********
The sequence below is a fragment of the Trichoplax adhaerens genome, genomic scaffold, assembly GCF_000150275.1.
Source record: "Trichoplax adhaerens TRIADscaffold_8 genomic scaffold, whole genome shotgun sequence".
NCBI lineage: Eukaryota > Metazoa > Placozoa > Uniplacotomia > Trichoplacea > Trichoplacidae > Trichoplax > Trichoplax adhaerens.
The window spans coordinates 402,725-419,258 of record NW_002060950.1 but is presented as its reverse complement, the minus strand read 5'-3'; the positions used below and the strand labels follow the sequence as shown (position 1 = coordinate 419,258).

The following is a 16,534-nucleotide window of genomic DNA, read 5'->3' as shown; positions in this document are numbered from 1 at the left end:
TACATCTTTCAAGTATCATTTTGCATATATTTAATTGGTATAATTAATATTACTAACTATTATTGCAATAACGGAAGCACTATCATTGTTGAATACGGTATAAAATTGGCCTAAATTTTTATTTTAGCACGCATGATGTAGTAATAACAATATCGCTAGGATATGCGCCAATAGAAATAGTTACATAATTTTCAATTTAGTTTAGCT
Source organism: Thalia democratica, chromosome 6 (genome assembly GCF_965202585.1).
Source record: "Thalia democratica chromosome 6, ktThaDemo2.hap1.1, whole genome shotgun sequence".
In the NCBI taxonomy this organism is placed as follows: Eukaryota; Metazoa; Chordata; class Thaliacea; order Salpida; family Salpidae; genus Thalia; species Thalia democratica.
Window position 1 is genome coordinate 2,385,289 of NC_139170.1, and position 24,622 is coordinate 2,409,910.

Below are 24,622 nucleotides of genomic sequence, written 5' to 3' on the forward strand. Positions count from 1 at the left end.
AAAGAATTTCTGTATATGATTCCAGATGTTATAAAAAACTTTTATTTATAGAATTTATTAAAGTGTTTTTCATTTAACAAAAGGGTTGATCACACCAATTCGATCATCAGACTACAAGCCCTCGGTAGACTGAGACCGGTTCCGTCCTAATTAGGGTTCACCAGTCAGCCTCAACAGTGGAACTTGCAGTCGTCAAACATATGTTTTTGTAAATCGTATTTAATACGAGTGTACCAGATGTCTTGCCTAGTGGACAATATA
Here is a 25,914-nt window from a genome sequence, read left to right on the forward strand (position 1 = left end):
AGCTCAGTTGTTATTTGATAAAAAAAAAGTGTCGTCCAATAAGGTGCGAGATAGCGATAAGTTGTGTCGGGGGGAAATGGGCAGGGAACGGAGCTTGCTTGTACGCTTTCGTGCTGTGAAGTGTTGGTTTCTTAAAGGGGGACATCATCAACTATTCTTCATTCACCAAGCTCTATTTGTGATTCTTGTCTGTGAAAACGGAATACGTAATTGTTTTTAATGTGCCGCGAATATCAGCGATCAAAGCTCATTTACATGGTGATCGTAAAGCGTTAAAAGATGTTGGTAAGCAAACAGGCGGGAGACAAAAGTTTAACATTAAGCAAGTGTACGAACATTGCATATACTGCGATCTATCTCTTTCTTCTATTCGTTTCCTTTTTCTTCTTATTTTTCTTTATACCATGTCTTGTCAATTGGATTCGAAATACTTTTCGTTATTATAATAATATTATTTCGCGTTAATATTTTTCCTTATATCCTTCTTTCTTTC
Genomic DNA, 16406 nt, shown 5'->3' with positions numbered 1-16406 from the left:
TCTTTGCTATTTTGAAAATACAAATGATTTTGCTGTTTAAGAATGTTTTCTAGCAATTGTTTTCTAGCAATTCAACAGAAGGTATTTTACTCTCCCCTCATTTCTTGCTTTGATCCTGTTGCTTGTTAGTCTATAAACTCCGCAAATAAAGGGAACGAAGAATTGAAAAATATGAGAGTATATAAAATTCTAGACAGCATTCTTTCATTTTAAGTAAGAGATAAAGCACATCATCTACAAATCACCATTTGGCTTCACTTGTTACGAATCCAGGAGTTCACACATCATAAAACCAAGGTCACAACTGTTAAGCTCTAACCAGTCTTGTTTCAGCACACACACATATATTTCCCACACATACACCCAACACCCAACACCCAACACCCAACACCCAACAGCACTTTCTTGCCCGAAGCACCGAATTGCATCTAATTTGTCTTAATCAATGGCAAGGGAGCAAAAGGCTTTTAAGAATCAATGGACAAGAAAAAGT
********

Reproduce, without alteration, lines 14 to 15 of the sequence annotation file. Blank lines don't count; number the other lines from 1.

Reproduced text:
AGCTCAGTTGTTATTTGATAAAAAAAAAGTGTCGTCCAATAAGGTGCGAGATAGCGATAAGTTGTGTCGGGGGGAAATGGGCAGGGAACGGAGCTTGCTTGTACGCTTTCGTGCTGTGAAGTGTTGGTTTCTTAAAGGGGGACATCATCAACTATTCTTCATTCACCAAGCTCTATTTGTGATTCTTGTCTGTGAAAACGGAATACGTAATTGTTTTTAATGTGCCGCGAATATCAGCGATCAAAGCTCATTTACATGGTGATCGTAAAGCGTTAAAAGATGTTGGTAAGCAAACAGGCGGGAGACAAAAGTTTAACATTAAGCAAGTGTACGAACATTGCATATACTGCGATCTATCTCTTTCTTCTATTCGTTTCCTTTTTCTTCTTATTTTTCTTTATACCATGTCTTGTCAATTGGATTCGAAATACTTTTCGTTATTATAATAATATTATTTCGCGTTAATATTTTTCCTTATATCCTTCTTTCTTTC
Genomic DNA, 16406 nt, shown 5'->3' with positions numbered 1-16406 from the left: